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by Yosef Rodbell    
Torah from Dixie Staff Writer    

Everyday experience proves that parents are more cautious and protective of their kids than kids are about themselves. Sometimes children perceive their parents as being unfair.



Everyday experience proves that parents are more cautious and protective of their kids than kids are about themselves. Sometimes children perceive their parents as being unfair.

Jonny: Daddy, I want to pet that big, black, furry thing with the sharp teeth.

Daddy: Sorry son, I can't allow you to do that.

Jonny: But Daddy, pleeeeease...

Daddy: I said no.

Or, often, it seems like they're just being outright mean.

Jennie: But Mom, the movie's only PG-13 -- my friend's mother let her go see it.

Mom: Your father and I already discussed this matter. The answer is no.

However, in retrospect, it usually becomes clear that Mom and Dad were not really so cruel and unfair. It was all in the child's best interest. Thanks to their intervention, the dog didn't bite and the movie didn't corrupt.

Jonny and Jennie, ten years later: Yeah, I guess they were right.

Parents go to great lengths to take care of their children because they are precious to them, definitely something worth guarding. Also, parents have the advantage of experience and foresight, and they intuitively apply it to protect the things in life that they value. And it's no coincidence that Hashem has programmed their mindset with this loving precaution; many phenomena in this world have obvious spiritual parallels, and in this case, parents, by their very nature, reflect one aspect of how "Our Father in Heaven" treats His loving children, the Jewish people.

Rabbi Moshe Chaim Luzatto, the 18th century scholar and Kabbalist, in his book Mesillas Yesharim (Path of the Just, Chapter 11), points to this week's Torah portion as proof to this concept. The Torah (Numbers 6:2-4) describes someone who, in the hope of fostering a more meaningful relationship with Hashem, volunteers to restrain himself from drinking wine: "A man or woman who declares the oath of a Nazir" falls into a special halachik category in which they must follow specific guidelines. Some of these rules are to be expected: "From new or aged wine shall he abstain." Easy enough. But that's not all that Hashem demands of a Nazir: ". . .and he shall not drink vinegar of wine or vinegar of aged wine; anything in which grapes have been steeped he shall not drink, and fresh and dried grapes he shall not eat." In fact, the Nazir must distance himself so fully from wine that, "all the days of his abstinence, anything made from wine grapes, even the skin or pits, he shall not eat." Hashem set all of these precautions simply because he accepted to refrain from drinking wine!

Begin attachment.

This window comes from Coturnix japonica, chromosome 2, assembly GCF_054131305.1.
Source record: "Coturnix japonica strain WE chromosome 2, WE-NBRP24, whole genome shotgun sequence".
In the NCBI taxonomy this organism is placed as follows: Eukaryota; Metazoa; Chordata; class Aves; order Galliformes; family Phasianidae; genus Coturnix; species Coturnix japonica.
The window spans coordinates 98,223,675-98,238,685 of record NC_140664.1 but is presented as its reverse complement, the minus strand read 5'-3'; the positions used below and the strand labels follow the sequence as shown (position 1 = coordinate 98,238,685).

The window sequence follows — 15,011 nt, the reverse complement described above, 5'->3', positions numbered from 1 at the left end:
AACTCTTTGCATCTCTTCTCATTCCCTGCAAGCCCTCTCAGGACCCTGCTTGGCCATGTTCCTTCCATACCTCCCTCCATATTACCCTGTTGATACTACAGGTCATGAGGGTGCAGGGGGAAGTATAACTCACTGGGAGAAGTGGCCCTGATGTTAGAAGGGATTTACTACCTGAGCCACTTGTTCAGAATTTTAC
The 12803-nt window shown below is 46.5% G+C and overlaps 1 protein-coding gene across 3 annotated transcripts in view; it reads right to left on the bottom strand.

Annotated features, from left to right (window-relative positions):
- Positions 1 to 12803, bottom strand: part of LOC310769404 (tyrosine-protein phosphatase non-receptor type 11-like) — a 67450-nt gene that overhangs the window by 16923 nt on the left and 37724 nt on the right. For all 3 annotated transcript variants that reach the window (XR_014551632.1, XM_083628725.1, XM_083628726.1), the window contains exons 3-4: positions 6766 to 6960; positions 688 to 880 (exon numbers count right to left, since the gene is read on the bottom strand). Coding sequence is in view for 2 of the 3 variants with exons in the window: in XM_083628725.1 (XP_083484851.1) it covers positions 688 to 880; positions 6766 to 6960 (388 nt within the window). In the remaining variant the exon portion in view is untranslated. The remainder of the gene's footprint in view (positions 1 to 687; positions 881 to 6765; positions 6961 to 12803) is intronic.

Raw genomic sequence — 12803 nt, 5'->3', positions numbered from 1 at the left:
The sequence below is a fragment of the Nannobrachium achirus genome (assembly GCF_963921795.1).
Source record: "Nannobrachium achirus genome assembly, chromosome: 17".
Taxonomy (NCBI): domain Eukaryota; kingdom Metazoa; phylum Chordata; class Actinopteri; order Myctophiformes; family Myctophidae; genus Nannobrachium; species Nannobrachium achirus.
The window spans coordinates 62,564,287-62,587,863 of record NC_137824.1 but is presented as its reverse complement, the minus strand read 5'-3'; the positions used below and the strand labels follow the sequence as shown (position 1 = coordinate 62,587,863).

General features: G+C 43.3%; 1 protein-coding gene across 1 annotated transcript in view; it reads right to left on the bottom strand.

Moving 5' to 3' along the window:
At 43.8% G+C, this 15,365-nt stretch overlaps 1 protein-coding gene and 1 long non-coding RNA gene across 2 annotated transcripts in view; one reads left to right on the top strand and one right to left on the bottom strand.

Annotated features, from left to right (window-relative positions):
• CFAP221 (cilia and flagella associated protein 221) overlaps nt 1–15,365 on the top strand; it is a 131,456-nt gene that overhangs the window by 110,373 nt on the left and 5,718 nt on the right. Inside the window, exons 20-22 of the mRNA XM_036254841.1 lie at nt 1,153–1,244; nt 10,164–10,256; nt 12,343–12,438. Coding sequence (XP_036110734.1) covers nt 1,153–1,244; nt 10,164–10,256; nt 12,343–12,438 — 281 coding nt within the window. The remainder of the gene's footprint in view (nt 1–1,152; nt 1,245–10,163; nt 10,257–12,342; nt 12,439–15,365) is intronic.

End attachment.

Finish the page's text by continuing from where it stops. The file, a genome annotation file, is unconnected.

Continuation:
The case of a Nazir provides a clear precedent for safeguarding our ever-important relationship with Hashem. The Nazir does not see these restrictions as a punishment or burden. On the contrary, the fact that Hashem cares enough to advise him on how to improve his efforts must be taken as the highest compliment. It indicates that Hashem cherishes the Nazir's attempt to draw closer and is therefore reciprocating. Concern means "I care."

In applying this message, we should realize that Hashem has given us two invaluable presents: life -- a one-time opportunity to grow, accomplish, and succeed; and a detailed set of instructions -- a guideline for living -- the Torah, a word which literally means "instructions." What a privilege to live a life enriched with Torah! Surely, knowing just how valuable these gifts are, we must take precautions to maintain them. Indeed, Jewish leaders throughout the ages have taken action to insure the integrity of the system of mitzvot that Hashem has given us to guide our lives. The very first statements of the codified Oral Tradition echo this theme. The Mishnah (Tractate Berachot 1:1) asks, until what hour can one fulfill the mitzvah to read the evening Sh'ma? The Sages say "until midnight." Rabban Gamliel says "until the north star rises in early morning." The Mishnah goes on to explain that really the Sages also agree that the mitzvah extends until the north star rises. If so, why did they obligate us to say Sh'ma before midnight? In order to distance us from sin. Because, although we honestly and innocently mean well, sometimes we procrastinate just a bit too long. Our Sages had the foresight to steer us away from losing the opportunity to perform a mitzvah.

The tendency to guard that which is important seems to be universal. Superficially it seems harsh, but, ah, how sweet it really is. . .

Jonny: Oh, come on, Mom -- just let me stay another few minutes. Of course I won't miss the plane!


Yosef Rodbell, a native Atlantan and graduate of Yeshiva Atlanta, is a rising junior at Yeshiva University in New York.

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